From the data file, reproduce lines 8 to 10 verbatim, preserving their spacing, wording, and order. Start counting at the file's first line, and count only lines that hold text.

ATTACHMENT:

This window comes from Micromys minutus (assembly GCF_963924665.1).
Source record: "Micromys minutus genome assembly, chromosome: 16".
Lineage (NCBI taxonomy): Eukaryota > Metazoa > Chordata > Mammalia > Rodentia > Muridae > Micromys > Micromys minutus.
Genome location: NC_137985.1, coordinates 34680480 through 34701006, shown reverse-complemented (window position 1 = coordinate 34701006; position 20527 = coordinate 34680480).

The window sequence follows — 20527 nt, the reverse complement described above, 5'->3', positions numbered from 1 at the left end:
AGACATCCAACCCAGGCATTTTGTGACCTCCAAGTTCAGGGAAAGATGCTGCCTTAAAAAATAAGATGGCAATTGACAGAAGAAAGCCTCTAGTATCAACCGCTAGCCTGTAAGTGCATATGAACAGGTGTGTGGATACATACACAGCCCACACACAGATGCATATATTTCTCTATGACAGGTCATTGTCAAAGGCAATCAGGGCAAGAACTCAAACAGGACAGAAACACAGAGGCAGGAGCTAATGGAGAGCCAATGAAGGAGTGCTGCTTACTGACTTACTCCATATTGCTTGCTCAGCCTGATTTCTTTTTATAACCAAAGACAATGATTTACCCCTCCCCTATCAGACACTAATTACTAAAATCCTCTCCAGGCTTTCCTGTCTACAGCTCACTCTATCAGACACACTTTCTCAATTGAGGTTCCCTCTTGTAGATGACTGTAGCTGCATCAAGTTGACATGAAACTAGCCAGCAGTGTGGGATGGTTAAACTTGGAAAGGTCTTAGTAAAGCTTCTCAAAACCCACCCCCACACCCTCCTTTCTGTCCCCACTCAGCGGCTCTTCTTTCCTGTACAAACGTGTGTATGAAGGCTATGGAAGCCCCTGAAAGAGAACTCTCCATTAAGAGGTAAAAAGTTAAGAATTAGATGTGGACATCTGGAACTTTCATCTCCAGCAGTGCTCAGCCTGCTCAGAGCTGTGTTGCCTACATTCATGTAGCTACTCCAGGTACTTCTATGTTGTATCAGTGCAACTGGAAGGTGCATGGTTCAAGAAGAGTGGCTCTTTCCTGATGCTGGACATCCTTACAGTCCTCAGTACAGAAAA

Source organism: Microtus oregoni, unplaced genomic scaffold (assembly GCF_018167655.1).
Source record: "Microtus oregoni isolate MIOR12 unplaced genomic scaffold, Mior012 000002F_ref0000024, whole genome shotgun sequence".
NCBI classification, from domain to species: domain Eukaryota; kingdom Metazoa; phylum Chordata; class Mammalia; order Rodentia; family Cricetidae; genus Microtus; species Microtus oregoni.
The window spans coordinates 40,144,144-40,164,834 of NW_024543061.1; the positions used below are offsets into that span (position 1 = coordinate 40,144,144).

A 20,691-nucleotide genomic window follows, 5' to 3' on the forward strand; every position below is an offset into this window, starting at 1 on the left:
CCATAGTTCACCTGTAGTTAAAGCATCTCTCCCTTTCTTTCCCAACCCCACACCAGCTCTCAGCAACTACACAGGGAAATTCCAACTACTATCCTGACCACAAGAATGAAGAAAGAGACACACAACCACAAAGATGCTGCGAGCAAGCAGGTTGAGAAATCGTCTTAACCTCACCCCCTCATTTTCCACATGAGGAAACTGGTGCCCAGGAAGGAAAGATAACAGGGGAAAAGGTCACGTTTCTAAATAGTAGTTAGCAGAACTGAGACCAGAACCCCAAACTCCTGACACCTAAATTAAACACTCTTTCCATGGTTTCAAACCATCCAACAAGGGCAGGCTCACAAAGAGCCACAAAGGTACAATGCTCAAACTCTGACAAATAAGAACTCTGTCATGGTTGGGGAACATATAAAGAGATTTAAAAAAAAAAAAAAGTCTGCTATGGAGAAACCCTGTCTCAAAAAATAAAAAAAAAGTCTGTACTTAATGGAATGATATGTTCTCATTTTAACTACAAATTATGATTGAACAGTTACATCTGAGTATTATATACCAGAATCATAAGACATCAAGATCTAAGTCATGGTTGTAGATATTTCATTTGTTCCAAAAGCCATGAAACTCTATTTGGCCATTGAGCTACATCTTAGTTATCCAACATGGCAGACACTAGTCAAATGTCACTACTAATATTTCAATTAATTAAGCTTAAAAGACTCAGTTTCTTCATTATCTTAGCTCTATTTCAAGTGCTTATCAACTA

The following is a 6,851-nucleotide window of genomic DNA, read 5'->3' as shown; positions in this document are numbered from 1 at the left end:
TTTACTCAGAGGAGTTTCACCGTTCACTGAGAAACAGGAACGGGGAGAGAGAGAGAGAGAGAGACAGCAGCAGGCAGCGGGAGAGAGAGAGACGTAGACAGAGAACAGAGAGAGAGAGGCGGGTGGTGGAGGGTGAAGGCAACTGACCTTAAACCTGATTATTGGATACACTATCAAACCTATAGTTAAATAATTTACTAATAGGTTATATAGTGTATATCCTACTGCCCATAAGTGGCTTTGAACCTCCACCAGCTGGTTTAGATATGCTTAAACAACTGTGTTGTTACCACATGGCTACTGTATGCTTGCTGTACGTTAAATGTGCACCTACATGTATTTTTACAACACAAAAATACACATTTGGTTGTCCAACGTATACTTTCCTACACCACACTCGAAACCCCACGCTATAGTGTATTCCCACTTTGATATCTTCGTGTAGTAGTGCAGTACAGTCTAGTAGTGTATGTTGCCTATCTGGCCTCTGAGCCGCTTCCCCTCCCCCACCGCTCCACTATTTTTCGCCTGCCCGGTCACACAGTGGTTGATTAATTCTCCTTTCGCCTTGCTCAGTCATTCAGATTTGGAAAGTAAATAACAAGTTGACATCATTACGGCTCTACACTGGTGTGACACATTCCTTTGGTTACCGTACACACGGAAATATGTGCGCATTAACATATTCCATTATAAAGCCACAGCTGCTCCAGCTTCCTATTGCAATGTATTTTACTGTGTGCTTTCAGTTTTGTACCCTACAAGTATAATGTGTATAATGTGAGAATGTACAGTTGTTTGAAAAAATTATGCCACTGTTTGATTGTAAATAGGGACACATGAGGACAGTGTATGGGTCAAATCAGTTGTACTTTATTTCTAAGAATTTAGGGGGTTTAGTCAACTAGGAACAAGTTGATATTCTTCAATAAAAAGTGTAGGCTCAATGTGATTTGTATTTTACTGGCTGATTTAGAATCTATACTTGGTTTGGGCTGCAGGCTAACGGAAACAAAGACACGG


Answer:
Source record: "Microtus oregoni isolate MIOR12 unplaced genomic scaffold, Mior012 000002F_ref0000024, whole genome shotgun sequence".
NCBI classification, from domain to species: domain Eukaryota; kingdom Metazoa; phylum Chordata; class Mammalia; order Rodentia; family Cricetidae; genus Microtus; species Microtus oregoni.
The window spans coordinates 40,144,144-40,164,834 of NW_024543061.1; the positions used below are offsets into that span (position 1 = coordinate 40,144,144).